Home News Nigeria commits to ‘One Health approach’ to prevent infectious diseases

Nigeria commits to ‘One Health approach’ to prevent infectious diseases

by Haruna Gimba
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By Iyemah David

The Federal Government of Nigeria said it is committed to preventing infectious diseases through a ‘One Health approach.’

Coordinating Minister of Health and Social Development, Professor Mohammad Ali Pate announced this on Friday in Abuja at an Emergency National One Health Steering Committee Meeting.

The ‘One Health approach’ programme is a collaborative inter disciplinary strategy that recognizes the inter connectedness of human health, animal health, and the environment.

It involves professionals from various fields, including Medicine, Veterinary science, Environmental science, and Public health, working together towards  addressing health issues at the intersection of these domains.

This holistic approach aims at enhancing understanding, communication, and cooperation towards a better management and prevention of health threats arising from complex interactions between humans, animals, and their shared environment.

He emphasised the importance of addressing public health vulnerabilities,  particularly in a country like Nigeria.

“The government has been taking steps to address human behaviour changes in response to infectious diseases since the COVID-19 pandemic,” he said.

The minister stated that the current administration is dedicated to doing things differently and has unveiled the Health Sector Renewal Investment Initiative.

“The initiative focuses on governance, improving outcomes, unlocking the value chain and health security.

“The move, which involves a multi-sectoral approach, has been adopted to tackle health security challenges,” he said.

“The One Health steering committee has been formed, comprising ministers from various sectors, including agriculture, environment, water resources and health.

“Among others were the Nigeria Center for Disease Control and Prevention, (NCDC), as well as relevant partners such as the World Health Organisation (WHO) and the Food Agriculture Organisation (FAO),” Pate explained.

He said that the committee aims at improving health security through prevention, surveillance, preparedness, and response to emerging infectious diseases.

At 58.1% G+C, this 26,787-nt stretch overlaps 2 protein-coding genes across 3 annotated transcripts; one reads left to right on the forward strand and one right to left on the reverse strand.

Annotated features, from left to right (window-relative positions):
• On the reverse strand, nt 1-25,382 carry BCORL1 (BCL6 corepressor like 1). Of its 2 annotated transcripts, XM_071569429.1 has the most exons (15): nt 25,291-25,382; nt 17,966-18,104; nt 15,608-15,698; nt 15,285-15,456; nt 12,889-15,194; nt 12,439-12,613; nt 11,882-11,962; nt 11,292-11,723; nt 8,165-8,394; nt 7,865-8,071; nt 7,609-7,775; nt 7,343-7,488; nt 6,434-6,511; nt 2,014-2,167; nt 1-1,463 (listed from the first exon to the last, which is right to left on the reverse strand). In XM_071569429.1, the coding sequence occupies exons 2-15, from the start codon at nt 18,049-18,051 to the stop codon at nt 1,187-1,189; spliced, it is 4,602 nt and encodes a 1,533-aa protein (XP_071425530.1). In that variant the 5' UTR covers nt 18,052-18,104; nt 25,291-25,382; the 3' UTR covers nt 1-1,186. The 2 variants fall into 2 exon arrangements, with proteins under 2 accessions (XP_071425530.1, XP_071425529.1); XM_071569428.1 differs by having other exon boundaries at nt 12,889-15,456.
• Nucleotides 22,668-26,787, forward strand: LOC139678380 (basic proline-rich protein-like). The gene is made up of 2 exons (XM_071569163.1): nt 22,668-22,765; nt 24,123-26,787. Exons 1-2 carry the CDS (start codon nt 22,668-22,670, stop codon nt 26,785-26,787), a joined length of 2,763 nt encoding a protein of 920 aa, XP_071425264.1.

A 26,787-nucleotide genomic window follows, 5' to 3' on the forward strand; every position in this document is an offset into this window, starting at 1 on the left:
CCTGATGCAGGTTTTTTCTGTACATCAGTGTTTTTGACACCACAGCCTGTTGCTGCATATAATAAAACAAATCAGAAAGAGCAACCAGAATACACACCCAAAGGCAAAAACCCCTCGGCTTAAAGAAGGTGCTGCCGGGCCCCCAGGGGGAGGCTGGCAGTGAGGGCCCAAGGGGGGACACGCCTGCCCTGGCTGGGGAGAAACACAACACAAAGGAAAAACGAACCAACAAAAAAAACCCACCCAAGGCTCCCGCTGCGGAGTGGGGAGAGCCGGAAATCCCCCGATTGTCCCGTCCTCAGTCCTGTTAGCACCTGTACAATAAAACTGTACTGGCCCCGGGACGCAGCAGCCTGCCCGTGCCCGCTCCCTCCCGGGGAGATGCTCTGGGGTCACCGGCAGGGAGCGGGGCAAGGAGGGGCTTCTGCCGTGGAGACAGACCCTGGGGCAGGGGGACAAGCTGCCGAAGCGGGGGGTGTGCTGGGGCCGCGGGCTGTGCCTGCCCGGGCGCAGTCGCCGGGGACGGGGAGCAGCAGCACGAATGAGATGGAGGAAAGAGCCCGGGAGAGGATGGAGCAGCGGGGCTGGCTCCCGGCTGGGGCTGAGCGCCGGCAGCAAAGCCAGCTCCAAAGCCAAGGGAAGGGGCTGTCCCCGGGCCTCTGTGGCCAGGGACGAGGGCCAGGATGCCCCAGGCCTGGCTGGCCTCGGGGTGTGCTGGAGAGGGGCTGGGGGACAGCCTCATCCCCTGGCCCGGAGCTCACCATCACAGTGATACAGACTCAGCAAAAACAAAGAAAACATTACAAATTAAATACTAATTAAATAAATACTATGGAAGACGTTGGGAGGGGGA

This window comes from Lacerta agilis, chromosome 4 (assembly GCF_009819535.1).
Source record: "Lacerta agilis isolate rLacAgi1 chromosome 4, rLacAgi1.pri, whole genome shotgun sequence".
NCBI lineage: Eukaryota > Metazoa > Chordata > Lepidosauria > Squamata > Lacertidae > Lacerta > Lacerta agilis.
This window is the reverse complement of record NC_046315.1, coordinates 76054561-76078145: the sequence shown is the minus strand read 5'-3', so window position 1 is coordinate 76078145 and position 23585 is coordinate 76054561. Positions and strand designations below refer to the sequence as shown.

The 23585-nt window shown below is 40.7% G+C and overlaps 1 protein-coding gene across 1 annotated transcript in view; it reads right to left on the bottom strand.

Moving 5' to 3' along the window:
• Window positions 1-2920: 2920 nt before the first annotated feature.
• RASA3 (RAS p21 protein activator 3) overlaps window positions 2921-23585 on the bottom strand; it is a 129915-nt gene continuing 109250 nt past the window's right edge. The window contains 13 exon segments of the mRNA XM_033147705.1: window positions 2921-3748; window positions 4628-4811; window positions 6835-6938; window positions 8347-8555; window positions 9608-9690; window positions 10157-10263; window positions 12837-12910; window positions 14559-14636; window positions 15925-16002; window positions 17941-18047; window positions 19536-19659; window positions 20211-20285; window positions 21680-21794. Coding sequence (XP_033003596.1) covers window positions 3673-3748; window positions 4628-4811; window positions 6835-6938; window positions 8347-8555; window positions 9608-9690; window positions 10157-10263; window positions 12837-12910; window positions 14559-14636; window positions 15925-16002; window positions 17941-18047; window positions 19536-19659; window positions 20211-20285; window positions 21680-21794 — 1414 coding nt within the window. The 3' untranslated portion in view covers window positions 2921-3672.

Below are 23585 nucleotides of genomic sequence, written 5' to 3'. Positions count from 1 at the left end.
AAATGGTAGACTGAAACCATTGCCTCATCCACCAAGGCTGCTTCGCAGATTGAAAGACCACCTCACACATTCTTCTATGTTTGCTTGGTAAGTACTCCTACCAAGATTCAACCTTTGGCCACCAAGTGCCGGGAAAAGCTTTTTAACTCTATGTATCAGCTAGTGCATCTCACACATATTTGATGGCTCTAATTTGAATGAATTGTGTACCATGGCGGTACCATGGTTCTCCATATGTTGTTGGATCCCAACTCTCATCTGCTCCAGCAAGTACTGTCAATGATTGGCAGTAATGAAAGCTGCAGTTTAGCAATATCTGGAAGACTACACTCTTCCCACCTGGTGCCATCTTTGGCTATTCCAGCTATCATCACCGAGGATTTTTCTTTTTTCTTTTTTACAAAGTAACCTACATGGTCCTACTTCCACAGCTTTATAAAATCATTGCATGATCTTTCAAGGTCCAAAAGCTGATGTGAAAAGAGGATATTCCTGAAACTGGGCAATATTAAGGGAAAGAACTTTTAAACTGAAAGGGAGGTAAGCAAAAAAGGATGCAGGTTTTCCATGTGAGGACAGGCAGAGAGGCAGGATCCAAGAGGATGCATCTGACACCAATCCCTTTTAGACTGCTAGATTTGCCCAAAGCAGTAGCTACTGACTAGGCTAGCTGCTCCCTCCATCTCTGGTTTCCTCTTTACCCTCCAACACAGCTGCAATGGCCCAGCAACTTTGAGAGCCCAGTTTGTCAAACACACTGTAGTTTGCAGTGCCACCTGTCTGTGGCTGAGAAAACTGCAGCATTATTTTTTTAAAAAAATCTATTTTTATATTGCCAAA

“It also focuses on research and tracking potential threats, as 70 per cent of emerging infectious diseases originate from animals,” he added.

“The committee has recently deliberated on the potential risks associated with fruit bats, which have been found to be carrying infectious agents that could cause large outbreaks.

“Although no outbreaks have occurred in Nigeria, the government wants to be proactive in preventing crises rather than waiting to respond to them,” he said.

He emphasised the need for surveillance to identify individuals exposed to infectious agents and to conduct further research on transmission and practices.

“It is crucial to communicate the risks associated with hunting fruit bats and to encourage the use of protective equipment when in contact with them” 

“We also highlighted the importance of improving wildlife surveillance and tracking in the animal sector,” he said.

In line with the president’s agenda, he said, Nigeria plans to apply to the pandemic fund, a global fund for health security.

“The country aims to collaborate with other African nations to ensure a coherent, multi-sectoral approach to health security,” he said.

The minister called on the media and civil society organizations to focus on prevention rather than waiting for crises to occur.

According to him, Nigeria’s health sector is undergoing a behavioural change, with ministries working together in one direction and technical experts collaborating.

“The government aims to prioritize prevention and avoid firefighting situations when it comes to infectious diseases,” he said.

By preventing spillover from animal reservoirs and implementing necessary behavioural changes, he said the country’s health security can be improved, benefiting both the country and the global community.

Also, Project Director of Risk Communication, Breakthrough Action, Nigeria (BA-N), Dr Olayinka Umar-Farouk, said risk communication in a One Health approach was crucial as it facilitates effective information sharing among professionals in human, animal, and environmental health.

Dr Umar-Farouk said that this helps in early detection, response to emerging threats, and collaborative decision-making to mitigate risks at the intersection of these interconnected systems.

Giving the objectives of the meeting, Dr Oyeladun Okunromade, Director, Disease Surveillance & Epidemiology Department, NCDC, guided the National One Health Technical Committee on the potential spillover of zoonotic diseases from fruit bats to protect the health and well-being of Nigerians.

Dr Okunromade provided policy advice on research conducted on One Health priority pathogens in the country.

She presented findings indicating a moderate likelihood of zoonotic transmission and emphasised the need for surveillance, research, and awareness to mitigate the potential health risks.

She said that the steering committee discussed recommendations for improving surveillance, conducting research, and raising awareness among communities engaged in bat-related activities.

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